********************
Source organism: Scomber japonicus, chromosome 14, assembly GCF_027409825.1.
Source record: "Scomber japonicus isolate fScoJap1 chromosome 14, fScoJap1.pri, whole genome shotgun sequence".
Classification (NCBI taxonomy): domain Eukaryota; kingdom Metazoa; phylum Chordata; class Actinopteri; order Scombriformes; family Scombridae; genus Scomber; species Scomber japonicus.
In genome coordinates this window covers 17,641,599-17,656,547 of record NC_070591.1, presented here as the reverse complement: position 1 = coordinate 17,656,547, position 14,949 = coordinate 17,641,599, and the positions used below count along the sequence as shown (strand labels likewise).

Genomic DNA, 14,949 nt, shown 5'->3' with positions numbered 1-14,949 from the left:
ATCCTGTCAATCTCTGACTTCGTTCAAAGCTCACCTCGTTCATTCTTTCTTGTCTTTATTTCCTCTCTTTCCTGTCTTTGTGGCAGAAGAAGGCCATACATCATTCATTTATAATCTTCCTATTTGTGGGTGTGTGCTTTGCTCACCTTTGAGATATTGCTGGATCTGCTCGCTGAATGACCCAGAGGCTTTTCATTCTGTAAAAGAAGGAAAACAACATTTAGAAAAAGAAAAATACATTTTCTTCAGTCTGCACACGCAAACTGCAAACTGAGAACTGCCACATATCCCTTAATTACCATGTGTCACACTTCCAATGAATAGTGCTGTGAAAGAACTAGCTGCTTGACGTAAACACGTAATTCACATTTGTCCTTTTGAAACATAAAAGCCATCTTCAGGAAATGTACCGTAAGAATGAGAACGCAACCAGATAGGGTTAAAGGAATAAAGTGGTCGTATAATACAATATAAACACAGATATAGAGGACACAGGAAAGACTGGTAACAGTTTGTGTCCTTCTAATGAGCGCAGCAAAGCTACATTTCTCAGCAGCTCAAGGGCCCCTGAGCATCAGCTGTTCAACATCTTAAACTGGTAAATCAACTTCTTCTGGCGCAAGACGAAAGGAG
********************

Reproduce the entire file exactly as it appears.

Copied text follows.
Source organism: Scomber japonicus, chromosome 14, assembly GCF_027409825.1.
Source record: "Scomber japonicus isolate fScoJap1 chromosome 14, fScoJap1.pri, whole genome shotgun sequence".
Classification (NCBI taxonomy): domain Eukaryota; kingdom Metazoa; phylum Chordata; class Actinopteri; order Scombriformes; family Scombridae; genus Scomber; species Scomber japonicus.
In genome coordinates this window covers 17,641,599-17,656,547 of record NC_070591.1, presented here as the reverse complement: position 1 = coordinate 17,656,547, position 14,949 = coordinate 17,641,599, and the positions used below count along the sequence as shown (strand labels likewise).

Genomic DNA, 14,949 nt, shown 5'->3' with positions numbered 1-14,949 from the left:
ATCCTGTCAATCTCTGACTTCGTTCAAAGCTCACCTCGTTCATTCTTTCTTGTCTTTATTTCCTCTCTTTCCTGTCTTTGTGGCAGAAGAAGGCCATACATCATTCATTTATAATCTTCCTATTTGTGGGTGTGTGCTTTGCTCACCTTTGAGATATTGCTGGATCTGCTCGCTGAATGACCCAGAGGCTTTTCATTCTGTAAAAGAAGGAAAACAACATTTAGAAAAAGAAAAATACATTTTCTTCAGTCTGCACACGCAAACTGCAAACTGAGAACTGCCACATATCCCTTAATTACCATGTGTCACACTTCCAATGAATAGTGCTGTGAAAGAACTAGCTGCTTGACGTAAACACGTAATTCACATTTGTCCTTTTGAAACATAAAAGCCATCTTCAGGAAATGTACCGTAAGAATGAGAACGCAACCAGATAGGGTTAAAGGAATAAAGTGGTCGTATAATACAATATAAACACAGATATAGAGGACACAGGAAAGACTGGTAACAGTTTGTGTCCTTCTAATGAGCGCAGCAAAGCTACATTTCTCAGCAGCTCAAGGGCCCCTGAGCATCAGCTGTTCAACATCTTAAACTGGTAAATCAACTTCTTCTGGCGCAAGACGAAAGGAG